I have driven past the sign on Brookside Boulevard for years, but only two years ago did our family decide to find out what “Journey to Bethlehem” is all about. I must say I was very impressed with this 45-min walk-through of the story of the birth of Christ. We felt truly immersed in the story as we turned in our “census” to the Roman rulers, “bought” things at the Bethlehem market, and then were led by a shepherd all over Bethlehem to see the exciting events of that first Christmas. As an additional treat, I recently learned to one of our longtime Kindermusik families is involved with their two kiddos as performers each year. My kids loved it. However, I recommend attending well diapered and fed as you may have to stand in line for quite a while. Admission free to all.
Sunday, Dec. 18 – come see the pageant from 9:15-10 am and stay for a Birthday Party for Jesus
The angel squadron has been gathered. News of peace and joy are to be shared with a young girl named Mary, with shepherds on the hill, and the whole world. And this isn’t just any news. This is the VERY IMPORTANT message announcing the story of the birth of Jesus Christ!
Come watch as the children of St. Andrew’s Sunday School classes present this year’s VERY IMPORTANT Christmas pageant from 9:15-10 a.m. Sunday, Dec. 18, in the undercroft! (After attending St. Andrew’s All Hallow’s Eve Party, the super fun “Boo Bash” last year I would expect this to be a delightful time. Glenda, the Children’s Minister at St. Andrew’s is so lovely and welcoming.)
Dec. 3, 9: o0 am – noon – Fun with Santa and Mrs. Claus
Enjoy a Chris Cakes style pancake breakfast when you come out to meet Old St. Nick. Afterward, make a craft to take home, join Mrs. Claus for storytelling and admire the Victorian display in the conservatory. Then bundle up for a ride on the outdoor mini-train (weather permitting). Reservations are required.
Call for reservations: 816-697-2600 x209 Members age 4 & under $5, Members age 5-12 $6, Members 13 & up $8, Non members age 4 & under $7, Non members age 5-12 $9, Non members age 13 & up $13
Dec. 10-11, 5:30-7 pm - Luminary Walk
Another fabulous garden to check out is Powell Gardens, though it is a bit of a drive, so you might plan to go and stay for a while if possible. Having been to other events they have held in the past, I feel sure their Luminary Walk will be beautiful. Enjoy live holiday music, homemade cookies and hot chocolate by the fireside and a walk along a candlelit path to the peaceful Marjorie Powell Allen Chapel. Admission $7/adults, $6/seniors, $3 children 5-12, children under 5 free, free for members. While you’re at the Gardens, be sure to ride the Trolley (really our favorite part.)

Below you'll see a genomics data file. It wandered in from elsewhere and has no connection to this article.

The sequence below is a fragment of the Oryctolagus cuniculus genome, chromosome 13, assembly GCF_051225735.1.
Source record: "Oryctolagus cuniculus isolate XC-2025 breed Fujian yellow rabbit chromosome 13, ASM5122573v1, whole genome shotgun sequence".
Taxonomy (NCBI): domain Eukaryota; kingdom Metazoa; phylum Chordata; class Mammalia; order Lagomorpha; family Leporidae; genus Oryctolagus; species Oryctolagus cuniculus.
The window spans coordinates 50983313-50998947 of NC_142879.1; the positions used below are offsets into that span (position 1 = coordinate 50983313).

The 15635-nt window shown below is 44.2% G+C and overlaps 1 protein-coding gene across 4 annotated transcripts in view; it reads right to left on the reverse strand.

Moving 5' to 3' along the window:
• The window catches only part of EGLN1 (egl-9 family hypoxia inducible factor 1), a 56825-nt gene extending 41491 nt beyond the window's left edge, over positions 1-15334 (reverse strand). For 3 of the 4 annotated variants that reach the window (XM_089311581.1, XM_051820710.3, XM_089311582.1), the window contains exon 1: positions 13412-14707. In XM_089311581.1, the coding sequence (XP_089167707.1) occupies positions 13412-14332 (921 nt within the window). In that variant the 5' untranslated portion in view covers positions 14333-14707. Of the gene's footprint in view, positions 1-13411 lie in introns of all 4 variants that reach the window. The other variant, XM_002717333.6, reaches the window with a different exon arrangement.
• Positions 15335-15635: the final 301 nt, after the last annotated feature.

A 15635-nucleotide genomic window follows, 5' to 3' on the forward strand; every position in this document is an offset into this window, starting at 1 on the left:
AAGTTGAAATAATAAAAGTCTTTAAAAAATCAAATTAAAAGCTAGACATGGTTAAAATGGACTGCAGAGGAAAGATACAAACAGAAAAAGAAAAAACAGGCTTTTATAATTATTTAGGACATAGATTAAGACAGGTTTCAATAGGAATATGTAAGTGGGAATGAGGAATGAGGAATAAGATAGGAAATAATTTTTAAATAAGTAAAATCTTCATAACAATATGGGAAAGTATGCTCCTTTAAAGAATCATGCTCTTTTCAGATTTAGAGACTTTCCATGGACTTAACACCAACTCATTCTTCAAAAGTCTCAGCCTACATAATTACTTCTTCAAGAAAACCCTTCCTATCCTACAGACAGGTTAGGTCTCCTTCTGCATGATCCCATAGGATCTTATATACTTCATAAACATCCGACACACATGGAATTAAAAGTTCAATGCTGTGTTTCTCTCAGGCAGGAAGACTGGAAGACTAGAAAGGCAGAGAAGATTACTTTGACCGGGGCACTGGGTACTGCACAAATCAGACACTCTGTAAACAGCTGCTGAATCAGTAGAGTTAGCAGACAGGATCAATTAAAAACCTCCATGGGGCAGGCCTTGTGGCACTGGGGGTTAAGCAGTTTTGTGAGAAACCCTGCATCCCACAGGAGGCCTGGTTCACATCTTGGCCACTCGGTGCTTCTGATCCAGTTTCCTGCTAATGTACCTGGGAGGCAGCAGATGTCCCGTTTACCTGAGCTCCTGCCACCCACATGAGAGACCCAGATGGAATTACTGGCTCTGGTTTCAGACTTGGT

Every year we make a trip during the Holiday season to Union Station to see the enormous 8,000 square foot holiday model railroad exhibit. There is also a fun train ride around a huge Christmas tree at the end of the Grand Hall and special events going on all the time. Admission to the Model Railroad Experience is free. Other charges may apply to special appearances, exhibits, and train rides. (p.s. Memberships are great and can give you some nice discounts if you have a kid who likes Science City, like we do.)
Hope these ideas will help you create a few special family traditions to share for years to come!
There will be no classes the entire week of Thanksgiving, November 21-26.
But just because we’re closed doesn’t mean you can’t take Kindermusik on the Road. We’ve got some perfect ideas for filling the long hours for a trip to Grandma’s. You’d be amazed how much time a Kindermusik CD or two and a few of your favorite activities can fill.
- Load up your CD player or iPod/MP3 Player with Kindermusik Favorites.
- Give every activity a try. You might be surprised at which ones appeal on the road. I know I was shocked to find out that those same “Warm-Up Exercises” from the Village class I couldn’t ever get my little guys to sit still for brought peals of laughter when they were restrained in a carseat!
- Don’t be afraid to shout out a little Kindermusik in the airport. People love it, and anyone would much rather see a singing, giggling child than one who is whining or fussing. (Yes, I have been known to break into actual Kindermusik dances while waiting to board a plane. Anything to keep a crying child soothed. Plus, it worked.)